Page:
Social Media Influences on Generational Behavior and Vice Versa

By Phyllis Weiss Haserot

Social Media – it's much more than Facebook, Twitter, Linkedin, YouTube, and even Foursquare, Pinterest, Tumblr, blogs, podcasts – it seems new platforms are created every hour wherever sharing is happening. Not only is the accelerating use of these outlets affecting our behavior and use of time, but also social media are influencing behavior of the different generations – and vice versa.

For example, Boomers and Gen Xers, who still do most of the hiring, evaluating and promoting, now routinely check out social media as part of sourcing qualitative "data." This has effectively caused students on spring break travel to rein in their behavior for fear of damaging cell phone camera photos turning up on Facebook, YouTube, and e-mail. The New York Times quoted students and hospitality workers industry admitting potential social media exposure rendered behavior markedly more conservative than in past years (The New York Times, "Spring Break Gets Tamer as World Watches Online," 3/16/12).

Generational Definitions
Generations are defined by similar formative influences – social, cultural, political, and economic – that exist while individuals of particular birth cohorts are in their adolescent to early adult years. Given that premise, the approximate birth years for each of the four generations currently in the workplace are:
  • Traditionalists: Born between1925 and 1942
  • Baby Boomers: Born between 1943 and 1962
  • Generation X: Born between 1963 and 1978
  • Generation Y/Millennials: Born between 1979 and 1998
Please send your thoughts on generational observations to Phyllis Weiss Haserot at pwhaserot@pdcounsel.com or comment on www.nextgeneration-nextdestination.com. What has caused you to question or think about observed practices and behaviors differently?

In February I served as the generations expert on a panel about use of social media to reach and bridge audiences of difference generations. It was presented by Women in Communications Inc. in New York during Social Media Week. In preparation I outlined answers to several questions posed in advance, and I am sharing some of them with you below.

How do different generations use social media - what do they share with their work/personal contacts?

  • They share information and free advice to get followers. Gen Yers, particularly, expect information to come free. They expect free samples before buying, games and contests with prizes.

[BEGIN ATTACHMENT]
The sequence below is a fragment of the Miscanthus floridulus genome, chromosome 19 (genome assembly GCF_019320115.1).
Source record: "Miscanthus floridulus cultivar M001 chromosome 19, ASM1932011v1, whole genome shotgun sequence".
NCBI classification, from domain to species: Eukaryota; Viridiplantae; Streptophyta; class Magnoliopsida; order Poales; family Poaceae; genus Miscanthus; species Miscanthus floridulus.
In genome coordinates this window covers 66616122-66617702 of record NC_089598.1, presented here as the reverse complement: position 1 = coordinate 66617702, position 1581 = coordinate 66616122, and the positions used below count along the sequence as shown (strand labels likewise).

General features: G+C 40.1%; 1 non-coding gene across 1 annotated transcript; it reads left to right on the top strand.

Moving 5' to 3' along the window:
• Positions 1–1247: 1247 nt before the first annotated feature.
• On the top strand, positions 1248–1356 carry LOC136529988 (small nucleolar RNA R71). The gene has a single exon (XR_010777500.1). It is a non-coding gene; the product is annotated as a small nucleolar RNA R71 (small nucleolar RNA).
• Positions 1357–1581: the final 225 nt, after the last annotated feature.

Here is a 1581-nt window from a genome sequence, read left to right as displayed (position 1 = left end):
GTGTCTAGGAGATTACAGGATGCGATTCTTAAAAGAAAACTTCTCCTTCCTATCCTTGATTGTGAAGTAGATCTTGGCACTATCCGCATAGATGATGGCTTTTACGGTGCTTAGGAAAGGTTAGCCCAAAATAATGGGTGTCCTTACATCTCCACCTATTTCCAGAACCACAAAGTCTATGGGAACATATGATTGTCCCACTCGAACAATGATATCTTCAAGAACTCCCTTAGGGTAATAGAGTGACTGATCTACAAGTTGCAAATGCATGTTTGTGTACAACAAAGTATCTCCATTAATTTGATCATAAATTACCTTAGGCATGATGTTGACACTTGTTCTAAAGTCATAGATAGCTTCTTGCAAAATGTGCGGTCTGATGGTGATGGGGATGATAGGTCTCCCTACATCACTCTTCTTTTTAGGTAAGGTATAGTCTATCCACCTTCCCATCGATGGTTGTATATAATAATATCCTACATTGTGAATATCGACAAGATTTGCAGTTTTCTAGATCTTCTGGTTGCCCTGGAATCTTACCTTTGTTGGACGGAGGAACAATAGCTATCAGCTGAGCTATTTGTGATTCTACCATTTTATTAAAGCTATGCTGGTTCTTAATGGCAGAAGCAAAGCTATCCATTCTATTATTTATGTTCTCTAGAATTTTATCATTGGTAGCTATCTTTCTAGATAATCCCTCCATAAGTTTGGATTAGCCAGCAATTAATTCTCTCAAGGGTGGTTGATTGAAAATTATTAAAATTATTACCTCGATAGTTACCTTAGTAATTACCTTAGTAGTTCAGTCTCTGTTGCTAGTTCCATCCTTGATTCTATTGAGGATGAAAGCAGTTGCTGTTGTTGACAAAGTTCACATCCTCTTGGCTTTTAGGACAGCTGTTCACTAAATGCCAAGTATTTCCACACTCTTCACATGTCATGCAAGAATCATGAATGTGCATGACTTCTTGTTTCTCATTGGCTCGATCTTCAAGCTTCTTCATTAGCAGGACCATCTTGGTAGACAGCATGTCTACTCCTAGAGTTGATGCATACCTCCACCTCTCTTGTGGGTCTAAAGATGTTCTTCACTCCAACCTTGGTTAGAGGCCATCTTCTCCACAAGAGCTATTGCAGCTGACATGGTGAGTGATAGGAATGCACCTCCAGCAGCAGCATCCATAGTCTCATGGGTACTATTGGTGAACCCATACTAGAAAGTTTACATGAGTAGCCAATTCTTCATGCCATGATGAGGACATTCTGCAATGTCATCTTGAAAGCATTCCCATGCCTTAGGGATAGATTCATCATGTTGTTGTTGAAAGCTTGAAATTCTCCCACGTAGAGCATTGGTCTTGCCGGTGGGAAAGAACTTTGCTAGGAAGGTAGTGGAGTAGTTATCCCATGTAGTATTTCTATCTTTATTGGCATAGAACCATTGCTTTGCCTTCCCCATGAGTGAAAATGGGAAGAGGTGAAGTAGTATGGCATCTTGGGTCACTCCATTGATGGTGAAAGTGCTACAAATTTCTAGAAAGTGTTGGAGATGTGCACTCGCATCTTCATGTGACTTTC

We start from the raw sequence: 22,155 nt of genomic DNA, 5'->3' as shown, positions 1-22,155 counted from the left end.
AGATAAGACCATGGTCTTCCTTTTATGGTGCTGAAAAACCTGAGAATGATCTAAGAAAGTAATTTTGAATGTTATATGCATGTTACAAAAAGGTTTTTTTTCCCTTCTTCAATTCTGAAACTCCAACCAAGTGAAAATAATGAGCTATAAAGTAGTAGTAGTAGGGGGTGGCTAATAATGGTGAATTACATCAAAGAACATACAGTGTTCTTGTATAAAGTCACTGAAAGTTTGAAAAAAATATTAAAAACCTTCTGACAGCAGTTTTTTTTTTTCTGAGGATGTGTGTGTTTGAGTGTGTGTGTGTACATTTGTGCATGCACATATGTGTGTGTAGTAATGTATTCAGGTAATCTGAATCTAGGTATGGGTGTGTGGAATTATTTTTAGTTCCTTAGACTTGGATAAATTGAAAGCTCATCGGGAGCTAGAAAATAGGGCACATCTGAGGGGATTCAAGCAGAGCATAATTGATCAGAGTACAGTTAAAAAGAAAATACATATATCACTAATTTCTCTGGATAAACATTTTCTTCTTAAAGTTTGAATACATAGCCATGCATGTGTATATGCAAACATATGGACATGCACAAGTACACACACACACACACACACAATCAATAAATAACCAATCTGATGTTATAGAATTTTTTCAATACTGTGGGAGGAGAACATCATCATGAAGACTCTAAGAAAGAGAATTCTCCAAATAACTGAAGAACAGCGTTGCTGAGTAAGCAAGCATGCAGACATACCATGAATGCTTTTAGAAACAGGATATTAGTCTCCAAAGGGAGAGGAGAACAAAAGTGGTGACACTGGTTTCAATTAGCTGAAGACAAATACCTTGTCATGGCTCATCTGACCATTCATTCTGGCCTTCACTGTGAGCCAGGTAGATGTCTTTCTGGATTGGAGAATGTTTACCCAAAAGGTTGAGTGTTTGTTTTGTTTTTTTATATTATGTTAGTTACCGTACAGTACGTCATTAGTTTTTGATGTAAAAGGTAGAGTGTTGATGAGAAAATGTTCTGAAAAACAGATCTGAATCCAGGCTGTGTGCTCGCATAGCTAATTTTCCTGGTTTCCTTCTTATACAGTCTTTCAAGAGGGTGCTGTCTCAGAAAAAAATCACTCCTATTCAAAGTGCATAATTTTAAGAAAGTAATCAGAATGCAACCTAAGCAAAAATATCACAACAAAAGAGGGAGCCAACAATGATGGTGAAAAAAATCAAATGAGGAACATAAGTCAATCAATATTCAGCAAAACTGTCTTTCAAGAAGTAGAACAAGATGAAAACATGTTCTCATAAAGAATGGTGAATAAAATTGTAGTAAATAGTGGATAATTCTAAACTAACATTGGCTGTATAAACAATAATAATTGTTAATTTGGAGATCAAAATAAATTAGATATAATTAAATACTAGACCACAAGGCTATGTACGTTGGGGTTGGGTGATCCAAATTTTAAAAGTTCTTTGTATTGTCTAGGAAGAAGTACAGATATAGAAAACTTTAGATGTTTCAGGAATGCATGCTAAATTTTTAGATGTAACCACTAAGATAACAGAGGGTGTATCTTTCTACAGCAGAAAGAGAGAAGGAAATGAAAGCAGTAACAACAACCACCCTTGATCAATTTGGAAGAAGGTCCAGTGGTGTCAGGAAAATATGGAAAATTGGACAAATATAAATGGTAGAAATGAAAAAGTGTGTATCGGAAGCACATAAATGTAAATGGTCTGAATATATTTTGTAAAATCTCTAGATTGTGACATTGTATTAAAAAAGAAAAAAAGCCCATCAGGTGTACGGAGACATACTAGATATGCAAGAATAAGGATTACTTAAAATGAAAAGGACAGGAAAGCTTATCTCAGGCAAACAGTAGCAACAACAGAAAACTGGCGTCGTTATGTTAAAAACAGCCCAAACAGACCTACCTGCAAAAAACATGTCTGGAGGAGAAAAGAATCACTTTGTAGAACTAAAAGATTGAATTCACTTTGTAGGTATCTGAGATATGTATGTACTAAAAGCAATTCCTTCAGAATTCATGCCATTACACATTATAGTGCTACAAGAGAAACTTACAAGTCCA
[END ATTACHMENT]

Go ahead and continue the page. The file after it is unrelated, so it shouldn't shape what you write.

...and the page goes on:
• What is shared across generations? Gen Yers are eager to connect with Baby Boomers for business contacts. I get lots of LinkedIn invitations from Gen Yers, including students, after networking events.
  • Gen Y shares everything – a blur of personal and professional.



Do baby boomers use social media differently than other generations? Yes and no. Some differences are:

  • They tend to separate professional and personal information on sites. Younger generations make less distinction between professional and personal.
  • Boomers are more concerned about privacy.
  • They are not as continually on social media.
  • They may have different notions of what's news. (Gen Yers tend to think whatever they do is news and worthy of an update to their world.)
  • Gen Yers use social media for invitations, checking in at venues, meeting up and getting recognition for use.
  • There is more "selling" from the younger generations on social media. (One of Gen Y's labels is "Generation Sell.")

How can you "teach" older generations to communicate effectively and efficiently on various social media platforms?

  • Boomers are active on LinkedIn and are business- and job-oriented.
  • Boomers need to become more concise in their messaging (think 140 characters) and use more visuals.
  • There are many free webinars/teleclasses teaching effective use, including copywriting using keywords and search engine optimization (SEO).

What are the biggest mistakes communicators make when trying to reach multi-generational audiences through social media?

  • Not challenging assumptions about who uses social media and who doesn't and how.
  • Using only one message and one format. Offer a choice of media; though video seems to be taking over, it is not everyone's preferred way of learning.
  • Not varying the degree of directness of a "sell." Older generations especially need to develop a relationship first.
  • Not considering the image of celebrities and spokespeople used so that the audience relates (young, old, thin, athletic, etc.).

Social media and its use will continue to evolve and become even more central to our lives in positive and negative ways, depending on your viewpoint. Critical are taming the time demand beast and creating situationally relevant metrics for ROI.

Please share your thoughts on this topic, which is significant in the commercial and personal realms as well as the workplace.

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About the author

Phyllis Weiss Haserot is the Cross-Generational Voice and the president of Practice Development Counsel, a business development and organizational effectiveness consulting and coaching firm she founded over twenty years ago. A special focus is on the profitability of improving workplace intergenerational relations as well as transitioning planning for baby boomer senior partners (www.nextgeneration-nextdestination.com). Phyllis is the author of The Rainmaking Machine and The Marketer's Handbook of Tips & Checklists (both Thomson Reuters/West Publishing  2011). pwhaserot@pdcounsel.com. URL: www.pdcounsel.com.


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